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  • Writer's pictureMalin Rignéus

How to avoid the "trailing spouse syndrome".

Updated: Feb 26

The moving dust has barely settled. Kids and partner have adjusted to new routines, when the “now what” question pops into your head. The trailing spouse syndrome is not a diagnosable illness. However, many dependants struggle with feelings of overwhelm and low mood.

An international career posting abroad whether it’s for a couple of years or a lifetime, can be an exciting prospect bringing positive experiences. Sadly, the potential difficulties the life change bring is not readily discussed.

Married woman holding cup stating the adventure begins
Photo credit: Luke Porter via Unsplash

Obstacles dependants face

Media tends to portray dependants as women in financial dependency without goals in life. Reality is substantially more nuanced. This group often consist of highly educated men and women or same sex partners, frequently with substantial amount of work experience behind them. They might have given up or put their own careers on hold to support their partners and family’s time abroad. Common issues faced are the non-acceptance of professional qualifications, language barriers and not being granted work permits.

This situation can make you feel vulnerable. Simmering feelings such as loneliness, isolation, bitterness, loss of identity, low self-esteem and depression can bubble up to the surface and take hold. The issues are often caused by difficulties adjusting to a different culture, being away from your social support and a lack of professional fulfilment. However, the establishment period in your new home can also represent a possibility to pause in life and question if you’re living in line with your values.

Build a new community around shared interests

The absence of a solid social network in a new country can be a demanding situation many people struggle with. It can be difficult and take time to build up new relationships. Remember that many people in your new “home” country are in the same seat as you. Try to build new friendships through staying open minded. It’s perfectly acceptable to show your more sensitive and vulnerable side to develop a deeper bond.

"Identify what you used to love doing earlier on in life"

Investigate if similar hobbies or new activities you always wanted to try out are offered in the new country. Examples could be physical activities such as hiking, yoga, dance or creative outlets like photography, cooking, handicrafts, etc. Join local or international social networks such as Internations, Facebook groups, volunteering organisations or test friendship apps like Bumble BFF, Hey!, VINA or Meetup.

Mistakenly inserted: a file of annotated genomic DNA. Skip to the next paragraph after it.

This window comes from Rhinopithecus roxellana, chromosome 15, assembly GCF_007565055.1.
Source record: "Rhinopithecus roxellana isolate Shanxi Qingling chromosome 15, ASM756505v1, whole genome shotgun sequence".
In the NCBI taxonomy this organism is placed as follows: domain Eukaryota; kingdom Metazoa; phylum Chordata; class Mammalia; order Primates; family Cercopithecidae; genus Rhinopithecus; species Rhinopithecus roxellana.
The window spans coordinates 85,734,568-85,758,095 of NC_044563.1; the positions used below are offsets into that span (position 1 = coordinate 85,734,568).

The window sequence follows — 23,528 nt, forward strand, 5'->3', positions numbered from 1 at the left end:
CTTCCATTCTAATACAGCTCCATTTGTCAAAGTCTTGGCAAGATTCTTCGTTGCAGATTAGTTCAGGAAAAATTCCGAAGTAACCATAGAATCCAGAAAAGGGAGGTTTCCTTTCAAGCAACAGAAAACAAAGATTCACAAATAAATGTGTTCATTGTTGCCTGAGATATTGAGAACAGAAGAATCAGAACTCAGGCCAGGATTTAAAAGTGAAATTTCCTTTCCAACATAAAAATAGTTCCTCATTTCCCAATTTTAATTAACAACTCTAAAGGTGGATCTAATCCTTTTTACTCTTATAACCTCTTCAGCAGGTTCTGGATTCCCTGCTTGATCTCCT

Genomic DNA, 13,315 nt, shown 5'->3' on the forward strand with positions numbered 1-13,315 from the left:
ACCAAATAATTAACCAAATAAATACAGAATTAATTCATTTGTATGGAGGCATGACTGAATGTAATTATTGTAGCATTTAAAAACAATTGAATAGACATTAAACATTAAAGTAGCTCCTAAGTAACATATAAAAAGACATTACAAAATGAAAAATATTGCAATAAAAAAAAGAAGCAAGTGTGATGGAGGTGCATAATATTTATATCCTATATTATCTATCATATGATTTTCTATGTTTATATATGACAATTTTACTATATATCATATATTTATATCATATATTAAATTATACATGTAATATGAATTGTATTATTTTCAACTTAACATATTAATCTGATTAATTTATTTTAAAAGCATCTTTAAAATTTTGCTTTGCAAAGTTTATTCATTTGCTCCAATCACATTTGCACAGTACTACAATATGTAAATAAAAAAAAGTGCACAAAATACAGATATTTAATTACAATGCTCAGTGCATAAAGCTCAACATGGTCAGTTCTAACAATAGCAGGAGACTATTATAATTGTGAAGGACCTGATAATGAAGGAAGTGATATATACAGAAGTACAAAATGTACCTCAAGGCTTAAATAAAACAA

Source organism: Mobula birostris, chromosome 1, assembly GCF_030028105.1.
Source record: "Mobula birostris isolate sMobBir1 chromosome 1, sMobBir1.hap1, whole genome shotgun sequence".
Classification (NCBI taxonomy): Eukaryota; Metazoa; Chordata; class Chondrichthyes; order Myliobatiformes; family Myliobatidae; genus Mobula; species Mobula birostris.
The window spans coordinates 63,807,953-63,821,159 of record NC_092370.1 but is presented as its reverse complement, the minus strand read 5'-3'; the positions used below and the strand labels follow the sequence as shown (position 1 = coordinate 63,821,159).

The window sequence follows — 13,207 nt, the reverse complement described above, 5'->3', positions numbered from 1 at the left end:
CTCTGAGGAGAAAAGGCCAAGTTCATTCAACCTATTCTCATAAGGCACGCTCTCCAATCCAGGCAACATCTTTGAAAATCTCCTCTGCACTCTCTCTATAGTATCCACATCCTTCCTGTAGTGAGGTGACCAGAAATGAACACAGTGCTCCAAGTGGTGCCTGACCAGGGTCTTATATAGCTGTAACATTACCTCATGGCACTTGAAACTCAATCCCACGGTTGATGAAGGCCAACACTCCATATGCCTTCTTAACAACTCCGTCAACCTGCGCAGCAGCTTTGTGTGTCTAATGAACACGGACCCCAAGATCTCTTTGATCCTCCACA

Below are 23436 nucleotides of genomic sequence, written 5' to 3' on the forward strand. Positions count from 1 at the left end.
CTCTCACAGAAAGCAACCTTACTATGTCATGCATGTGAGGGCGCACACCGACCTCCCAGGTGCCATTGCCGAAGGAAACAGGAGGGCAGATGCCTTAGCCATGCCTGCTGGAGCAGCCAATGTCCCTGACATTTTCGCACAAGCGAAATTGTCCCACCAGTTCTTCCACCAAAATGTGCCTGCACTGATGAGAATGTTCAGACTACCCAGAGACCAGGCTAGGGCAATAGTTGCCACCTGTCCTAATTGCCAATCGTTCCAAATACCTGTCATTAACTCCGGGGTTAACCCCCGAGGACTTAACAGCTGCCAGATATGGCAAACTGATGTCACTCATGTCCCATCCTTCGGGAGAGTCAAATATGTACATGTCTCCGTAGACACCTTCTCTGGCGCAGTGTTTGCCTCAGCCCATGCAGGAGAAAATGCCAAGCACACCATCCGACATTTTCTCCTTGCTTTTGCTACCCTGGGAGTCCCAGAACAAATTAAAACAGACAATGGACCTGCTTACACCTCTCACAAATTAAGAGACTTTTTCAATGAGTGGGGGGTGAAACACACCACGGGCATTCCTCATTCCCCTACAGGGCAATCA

Clarify your values and find purpose

Put some time aside to really think through and define what you ideally would like to get out of your new life situation. Avoid over identifying with your previous title or work role. We are so much more than an employment description. Identify what values are vital to you at this point in your life. How would you like people to remember you? Identify realistic goals, half-way goals and a reasonable timeline. Perhaps this period of time is the perfect opportunity to do something you never had time to engage in previously, e.g. write a book, start your own company, study, spend time with the children, start a new exciting project or simply taking a break.

Open up and seek assistance

Many dependants feel they ”should” be happy because they have been provided with an opportunity to experience living abroad. They might push away unpleasant feelings and shoulder on. Sometimes this can lead to behaviours that make the situation worse. If you feel low, try to open up to trusted people, e.g. your partner, friends or seek confidential assistance from a mental health professional.


To conclude, lower the bar on the demands and ideals you and the environment puts on you. Take time to pause, identify and live more in line with what is really important to you. Focus on building and maintaining a supportive community around you. Through creating new exciting experiences, establishing friendships and finding purpose you get more out of your time abroad. Remember that it’s ok to not feel ok. If needed, please don't hesitate to reach out for assistance.

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